If study team members are working remotely, without access to a fax machine or copier/scanner, what is an acceptable method for signing and transmitting the IRB Personal Data Disclosure forms to the designated Approver?
Study team member signature
- For study team staff that have access to electronic signatures through Adobe software, the use of electronic signature is acceptable.
- For study team staff that do not have access to electronic signatures, staff may type their name and date using word processing software.
Transmission of the form to the department-designated person for processing, this may also be the ClinCard Approver (no changes to current policy)
- The study team may forward the IRB Personal Data Disclosure Form, within an encrypted, secure email, to the designated person for uploading to the Duke Protected Directory. Once completed and uploaded, the study team should immediately delete the attached IRB Personal Data Disclosure form from the email. There are two ways to send an encrypted secure email:
- Type (secure) or [send secure] at the beginning of the subject line to encrypt the message
- For users with Outlook 2010 or Outlook Web Access, click the Sensitive Electronic Information button or select this option from the menu.
- Type (secure) or [send secure] at the beginning of the subject line to encrypt the message
We have studies that require monitoring: How do we alter our monitoring plan to allow for remote monitoring?
Duke School of Medicine has issued a new External Monitoring Policy, which indicates the suspension of all in-person monitoring visits and scheduled meetings until April 20, 2020, at which point the policy will be re-assessed. This is effective immediately. If there is an urgent need to maintain an in-person visit, please contact Susanna Naggie for approval (email@example.com).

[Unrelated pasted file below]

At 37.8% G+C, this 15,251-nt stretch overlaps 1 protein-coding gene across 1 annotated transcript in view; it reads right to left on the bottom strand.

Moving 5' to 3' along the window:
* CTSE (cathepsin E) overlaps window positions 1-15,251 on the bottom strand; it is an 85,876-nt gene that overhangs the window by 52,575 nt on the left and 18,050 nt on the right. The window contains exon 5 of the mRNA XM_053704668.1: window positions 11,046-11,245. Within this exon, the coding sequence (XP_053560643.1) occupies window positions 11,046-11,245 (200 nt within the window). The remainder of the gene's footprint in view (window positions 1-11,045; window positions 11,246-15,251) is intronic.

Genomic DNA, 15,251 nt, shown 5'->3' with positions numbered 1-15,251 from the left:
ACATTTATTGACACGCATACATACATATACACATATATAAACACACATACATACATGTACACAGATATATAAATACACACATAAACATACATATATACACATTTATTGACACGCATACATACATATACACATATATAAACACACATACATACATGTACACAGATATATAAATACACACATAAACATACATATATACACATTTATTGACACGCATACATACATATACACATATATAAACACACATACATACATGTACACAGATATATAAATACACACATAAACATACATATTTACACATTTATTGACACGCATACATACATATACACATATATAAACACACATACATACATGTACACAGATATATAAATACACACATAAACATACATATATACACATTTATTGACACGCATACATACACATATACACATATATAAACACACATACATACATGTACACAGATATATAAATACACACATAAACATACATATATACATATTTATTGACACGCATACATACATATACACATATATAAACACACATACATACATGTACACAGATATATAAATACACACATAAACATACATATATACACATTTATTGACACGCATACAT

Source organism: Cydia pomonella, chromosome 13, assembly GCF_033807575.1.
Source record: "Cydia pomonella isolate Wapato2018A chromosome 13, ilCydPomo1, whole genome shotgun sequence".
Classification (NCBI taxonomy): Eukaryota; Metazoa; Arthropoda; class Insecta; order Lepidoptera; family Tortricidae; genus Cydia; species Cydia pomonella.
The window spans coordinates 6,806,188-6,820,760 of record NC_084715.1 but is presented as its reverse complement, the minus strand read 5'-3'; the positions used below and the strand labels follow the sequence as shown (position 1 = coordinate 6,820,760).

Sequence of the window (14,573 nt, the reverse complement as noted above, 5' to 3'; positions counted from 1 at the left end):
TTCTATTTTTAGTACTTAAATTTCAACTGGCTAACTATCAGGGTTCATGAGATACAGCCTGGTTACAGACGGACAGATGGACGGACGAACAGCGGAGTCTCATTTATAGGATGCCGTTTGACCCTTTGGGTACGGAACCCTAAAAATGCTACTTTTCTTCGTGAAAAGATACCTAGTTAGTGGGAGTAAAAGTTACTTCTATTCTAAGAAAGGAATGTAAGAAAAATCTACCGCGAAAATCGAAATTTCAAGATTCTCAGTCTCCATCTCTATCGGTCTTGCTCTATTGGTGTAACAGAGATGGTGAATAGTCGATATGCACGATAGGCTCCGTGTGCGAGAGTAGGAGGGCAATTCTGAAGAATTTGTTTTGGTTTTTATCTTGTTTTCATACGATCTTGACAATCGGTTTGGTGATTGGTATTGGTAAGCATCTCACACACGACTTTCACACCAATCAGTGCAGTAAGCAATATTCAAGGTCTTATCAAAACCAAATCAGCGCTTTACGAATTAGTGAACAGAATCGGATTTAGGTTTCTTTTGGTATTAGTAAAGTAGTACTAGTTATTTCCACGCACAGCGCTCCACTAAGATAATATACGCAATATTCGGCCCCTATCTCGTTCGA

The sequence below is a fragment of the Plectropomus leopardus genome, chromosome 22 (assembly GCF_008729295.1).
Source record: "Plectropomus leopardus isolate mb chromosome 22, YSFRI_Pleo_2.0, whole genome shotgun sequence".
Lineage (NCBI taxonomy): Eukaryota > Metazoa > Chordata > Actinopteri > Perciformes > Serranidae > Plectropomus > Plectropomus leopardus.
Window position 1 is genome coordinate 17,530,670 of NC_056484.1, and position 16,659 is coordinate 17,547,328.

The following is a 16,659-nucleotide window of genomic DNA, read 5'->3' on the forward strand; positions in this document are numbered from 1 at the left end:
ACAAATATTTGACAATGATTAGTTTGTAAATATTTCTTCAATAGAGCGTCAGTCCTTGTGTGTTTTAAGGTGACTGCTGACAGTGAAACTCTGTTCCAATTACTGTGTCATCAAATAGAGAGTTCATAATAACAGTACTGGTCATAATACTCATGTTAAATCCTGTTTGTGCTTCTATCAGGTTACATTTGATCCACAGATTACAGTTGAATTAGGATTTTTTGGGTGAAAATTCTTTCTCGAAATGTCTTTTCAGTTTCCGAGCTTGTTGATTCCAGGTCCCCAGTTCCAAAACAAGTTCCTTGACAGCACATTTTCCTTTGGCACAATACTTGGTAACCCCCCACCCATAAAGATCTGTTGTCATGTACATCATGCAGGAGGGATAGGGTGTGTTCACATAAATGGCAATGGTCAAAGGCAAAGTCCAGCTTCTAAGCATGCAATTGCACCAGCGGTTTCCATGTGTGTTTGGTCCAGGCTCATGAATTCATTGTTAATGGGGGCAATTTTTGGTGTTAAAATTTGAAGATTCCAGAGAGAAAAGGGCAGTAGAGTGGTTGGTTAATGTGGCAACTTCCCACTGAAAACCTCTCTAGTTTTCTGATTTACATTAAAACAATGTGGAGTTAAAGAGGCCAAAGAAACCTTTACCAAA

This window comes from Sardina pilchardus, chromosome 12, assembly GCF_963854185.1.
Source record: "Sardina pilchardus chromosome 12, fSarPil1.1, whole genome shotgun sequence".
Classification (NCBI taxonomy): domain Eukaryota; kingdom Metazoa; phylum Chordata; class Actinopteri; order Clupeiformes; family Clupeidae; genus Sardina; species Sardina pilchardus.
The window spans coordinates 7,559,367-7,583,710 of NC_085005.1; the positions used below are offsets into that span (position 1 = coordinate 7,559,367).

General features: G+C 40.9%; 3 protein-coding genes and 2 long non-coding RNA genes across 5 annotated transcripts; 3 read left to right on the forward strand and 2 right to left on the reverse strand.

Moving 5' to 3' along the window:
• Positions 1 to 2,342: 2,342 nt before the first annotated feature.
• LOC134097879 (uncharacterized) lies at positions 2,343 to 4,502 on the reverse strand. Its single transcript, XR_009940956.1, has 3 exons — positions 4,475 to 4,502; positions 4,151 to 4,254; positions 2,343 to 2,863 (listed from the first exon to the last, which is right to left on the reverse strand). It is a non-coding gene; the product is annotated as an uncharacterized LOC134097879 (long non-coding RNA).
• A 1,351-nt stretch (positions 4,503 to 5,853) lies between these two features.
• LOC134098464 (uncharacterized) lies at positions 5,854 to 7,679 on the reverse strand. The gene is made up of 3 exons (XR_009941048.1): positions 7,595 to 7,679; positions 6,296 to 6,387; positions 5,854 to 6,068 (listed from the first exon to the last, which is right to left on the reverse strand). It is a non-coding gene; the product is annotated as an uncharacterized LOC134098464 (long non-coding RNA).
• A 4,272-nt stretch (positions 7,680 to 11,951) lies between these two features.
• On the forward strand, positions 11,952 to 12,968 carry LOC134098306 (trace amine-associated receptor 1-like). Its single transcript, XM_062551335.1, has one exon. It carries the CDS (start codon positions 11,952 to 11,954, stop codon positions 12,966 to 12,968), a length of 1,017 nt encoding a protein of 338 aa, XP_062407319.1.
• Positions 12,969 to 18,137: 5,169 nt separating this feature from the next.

Requests for remote monitor access to Maestro Care will follow the standard process as described in the Monitor/Auditor Access to Maestro Care policy. Please review the remote monitoring policy (steps 5 to 9), the access will be for a limited time. Monitors will gain access through the Duke MedLink application. To apply for monitor access, the study team will submit a request to Health Information Management (HIM) using the online REDCap system. Both the contract and Duke MedLink Site Access Agreement must be fully executed. A REDCap survey will need to be completed for each monitor visit request as we currently do for in-person visits. Once the remote access has been approved and a Medlink account has been created, the user ID and password will be sent to the CRC/ CRNC in separate emails. **These emails should not be forwarded or copied.**
Information you will need to provide in the email to ORC when you submit Med Link Access Agreement:
SPS Number or IRB Number
Sponsor and contact
IMPORTANT: On the first day of the remote monitoring session, the CRC or CRNC will video conference with the monitor to visually confirm the monitor’s identification via WebEx. The Duke MedLink ID and password must be provided verbally to the monitor during the initial electronic contact. The Research Auditor/Monitor would only have remote access to the participant’s medical record using Duke MedLink. If the research staff has never met the monitor before, they should ask to see a regional state-issued driver's license or identity card.